If property legally purchased is unoccupied by the owner, property ownership can revert to others.

Intellectual Property Rights

As a member of CEMAC and ECCAS, Gabon adheres to the laws of the African Intellectual Property Office (OAPI).  Based in Yaoundé, Cameroon, OAPI aims to ensure the publication and protection of patent rights, encourage creativity and transfer of technology, and create favorable conditions for research.  As a member of OAPI, Gabon acceded to a number of international agreements on patents and intellectual property (IP), including the Paris Convention, the Berne Convention and the Convention Establishing the World Intellectual Property Organization (WIPO).  As a member of the WTO, Gabon is also a signatory of the Agreement on Trade-Related Aspects of Intellectual Property Rights.  U.S. companies have not raised IP rights (IPR) concerns with the Embassy.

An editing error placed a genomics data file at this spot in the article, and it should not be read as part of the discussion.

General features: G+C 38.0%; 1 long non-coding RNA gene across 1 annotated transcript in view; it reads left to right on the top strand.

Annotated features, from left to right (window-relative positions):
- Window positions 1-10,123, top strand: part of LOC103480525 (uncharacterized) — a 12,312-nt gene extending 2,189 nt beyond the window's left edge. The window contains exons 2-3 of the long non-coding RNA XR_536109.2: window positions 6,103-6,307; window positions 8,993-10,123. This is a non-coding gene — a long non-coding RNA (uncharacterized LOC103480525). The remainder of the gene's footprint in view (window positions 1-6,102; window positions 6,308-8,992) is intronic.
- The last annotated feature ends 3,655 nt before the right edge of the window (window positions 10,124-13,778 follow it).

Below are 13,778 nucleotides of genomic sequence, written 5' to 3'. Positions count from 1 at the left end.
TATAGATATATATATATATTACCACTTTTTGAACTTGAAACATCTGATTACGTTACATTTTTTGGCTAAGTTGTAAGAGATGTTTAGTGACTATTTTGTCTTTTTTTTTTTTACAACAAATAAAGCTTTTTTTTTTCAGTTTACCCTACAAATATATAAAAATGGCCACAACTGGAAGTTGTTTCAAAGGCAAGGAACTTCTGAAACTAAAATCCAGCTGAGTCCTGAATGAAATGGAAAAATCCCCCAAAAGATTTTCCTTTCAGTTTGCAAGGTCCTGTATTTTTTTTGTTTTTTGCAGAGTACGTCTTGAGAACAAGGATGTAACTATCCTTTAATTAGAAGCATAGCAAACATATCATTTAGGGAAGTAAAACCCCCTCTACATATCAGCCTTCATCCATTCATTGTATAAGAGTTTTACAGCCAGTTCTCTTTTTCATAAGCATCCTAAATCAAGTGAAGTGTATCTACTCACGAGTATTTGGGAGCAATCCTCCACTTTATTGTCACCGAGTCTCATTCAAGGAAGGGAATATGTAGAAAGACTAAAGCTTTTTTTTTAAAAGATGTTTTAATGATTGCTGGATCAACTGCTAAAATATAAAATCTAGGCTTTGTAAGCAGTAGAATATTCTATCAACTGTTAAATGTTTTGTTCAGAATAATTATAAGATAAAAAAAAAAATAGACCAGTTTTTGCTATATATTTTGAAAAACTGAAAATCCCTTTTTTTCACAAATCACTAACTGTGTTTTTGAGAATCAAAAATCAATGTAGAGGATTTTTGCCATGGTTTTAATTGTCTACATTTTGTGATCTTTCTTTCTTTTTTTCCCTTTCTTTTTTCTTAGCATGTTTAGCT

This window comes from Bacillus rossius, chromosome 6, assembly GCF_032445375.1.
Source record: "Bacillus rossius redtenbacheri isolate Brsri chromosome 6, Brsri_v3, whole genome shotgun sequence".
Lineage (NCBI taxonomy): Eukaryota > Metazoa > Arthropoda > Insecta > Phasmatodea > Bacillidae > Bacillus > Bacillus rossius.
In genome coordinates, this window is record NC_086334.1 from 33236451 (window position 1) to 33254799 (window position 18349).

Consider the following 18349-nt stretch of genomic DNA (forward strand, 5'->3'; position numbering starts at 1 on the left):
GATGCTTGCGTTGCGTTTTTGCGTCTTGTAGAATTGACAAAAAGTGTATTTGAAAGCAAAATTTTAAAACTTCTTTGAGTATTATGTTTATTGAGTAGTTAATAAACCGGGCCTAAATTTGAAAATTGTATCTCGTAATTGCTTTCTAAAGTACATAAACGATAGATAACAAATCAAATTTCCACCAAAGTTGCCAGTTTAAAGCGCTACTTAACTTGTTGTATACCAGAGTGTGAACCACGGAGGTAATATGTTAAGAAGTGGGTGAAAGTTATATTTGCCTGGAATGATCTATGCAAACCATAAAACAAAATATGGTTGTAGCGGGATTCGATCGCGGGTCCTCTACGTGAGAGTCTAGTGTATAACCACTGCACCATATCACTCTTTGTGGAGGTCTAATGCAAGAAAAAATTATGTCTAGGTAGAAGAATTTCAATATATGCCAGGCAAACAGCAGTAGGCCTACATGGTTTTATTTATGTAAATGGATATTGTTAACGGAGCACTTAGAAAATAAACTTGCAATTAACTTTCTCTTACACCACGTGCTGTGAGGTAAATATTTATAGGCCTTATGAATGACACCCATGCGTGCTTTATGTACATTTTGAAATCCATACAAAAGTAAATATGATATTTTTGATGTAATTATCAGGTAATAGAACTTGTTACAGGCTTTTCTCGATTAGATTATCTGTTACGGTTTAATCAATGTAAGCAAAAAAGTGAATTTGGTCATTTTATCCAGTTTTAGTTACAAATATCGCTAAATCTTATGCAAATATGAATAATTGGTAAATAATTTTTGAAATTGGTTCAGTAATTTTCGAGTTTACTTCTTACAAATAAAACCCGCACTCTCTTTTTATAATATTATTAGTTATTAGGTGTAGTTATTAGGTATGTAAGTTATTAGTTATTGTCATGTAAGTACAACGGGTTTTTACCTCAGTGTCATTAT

During the past year, no IP related laws or regulations were enacted concerning IPR protection.  Gabon does not report on seizures of counterfeit goods.  Gabon is not in the United States Trade Representative (USTR) Special 301 Report.  Gabon is not listed in USTR’s Notorious Markets List.

For additional information about treaty obligations and points of contact at local IP offices, please see the WIPO country profiles at http://www.wipo.int/directory/en/ .

Resources for Rights Holders

John McGuire
Economic Chief
U.S. Mission to Gabon and São Tomé & Príncipe
Tél: (241) 11.45.71.11
Librevilleeconomic@state.gov

For a list of local attorneys visit:  https://ga.usembassy.gov/u-s-citizen-services/attorneys/

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The Lessons of 1989: Freedom and Our Future